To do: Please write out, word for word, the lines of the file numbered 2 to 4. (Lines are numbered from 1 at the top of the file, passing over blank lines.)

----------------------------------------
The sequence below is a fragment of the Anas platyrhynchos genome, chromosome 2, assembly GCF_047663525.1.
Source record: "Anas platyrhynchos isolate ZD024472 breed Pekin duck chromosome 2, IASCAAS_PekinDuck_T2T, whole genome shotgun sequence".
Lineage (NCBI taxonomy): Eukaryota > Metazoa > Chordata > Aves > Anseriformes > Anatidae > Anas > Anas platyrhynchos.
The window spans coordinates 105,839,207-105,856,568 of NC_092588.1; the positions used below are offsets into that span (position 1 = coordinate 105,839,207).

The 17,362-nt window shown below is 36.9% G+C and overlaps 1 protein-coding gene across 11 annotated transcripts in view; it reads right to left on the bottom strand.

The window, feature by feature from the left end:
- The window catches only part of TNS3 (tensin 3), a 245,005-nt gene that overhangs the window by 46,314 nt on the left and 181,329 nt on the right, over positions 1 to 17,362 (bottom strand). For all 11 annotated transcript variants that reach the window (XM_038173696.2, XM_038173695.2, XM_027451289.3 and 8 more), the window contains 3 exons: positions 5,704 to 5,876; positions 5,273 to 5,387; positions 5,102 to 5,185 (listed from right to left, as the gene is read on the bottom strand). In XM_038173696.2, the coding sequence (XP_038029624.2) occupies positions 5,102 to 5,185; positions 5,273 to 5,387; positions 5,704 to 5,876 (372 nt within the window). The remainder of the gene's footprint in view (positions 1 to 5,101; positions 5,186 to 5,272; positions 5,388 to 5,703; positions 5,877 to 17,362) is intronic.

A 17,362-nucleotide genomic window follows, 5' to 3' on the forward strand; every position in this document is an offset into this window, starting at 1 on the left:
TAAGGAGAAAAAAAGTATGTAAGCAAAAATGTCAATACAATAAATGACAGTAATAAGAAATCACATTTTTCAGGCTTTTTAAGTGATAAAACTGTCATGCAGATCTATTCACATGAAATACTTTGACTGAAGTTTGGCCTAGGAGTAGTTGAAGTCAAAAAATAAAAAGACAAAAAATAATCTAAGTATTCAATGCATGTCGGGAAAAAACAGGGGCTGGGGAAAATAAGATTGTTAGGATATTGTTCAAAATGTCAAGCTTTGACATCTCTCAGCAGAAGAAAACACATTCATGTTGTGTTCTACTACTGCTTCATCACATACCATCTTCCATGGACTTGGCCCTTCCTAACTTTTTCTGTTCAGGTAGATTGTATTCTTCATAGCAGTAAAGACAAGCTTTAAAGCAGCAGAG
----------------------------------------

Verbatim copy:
Source record: "Anas platyrhynchos isolate ZD024472 breed Pekin duck chromosome 2, IASCAAS_PekinDuck_T2T, whole genome shotgun sequence".
Lineage (NCBI taxonomy): Eukaryota > Metazoa > Chordata > Aves > Anseriformes > Anatidae > Anas > Anas platyrhynchos.
The window spans coordinates 105,839,207-105,856,568 of NC_092588.1; the positions used below are offsets into that span (position 1 = coordinate 105,839,207).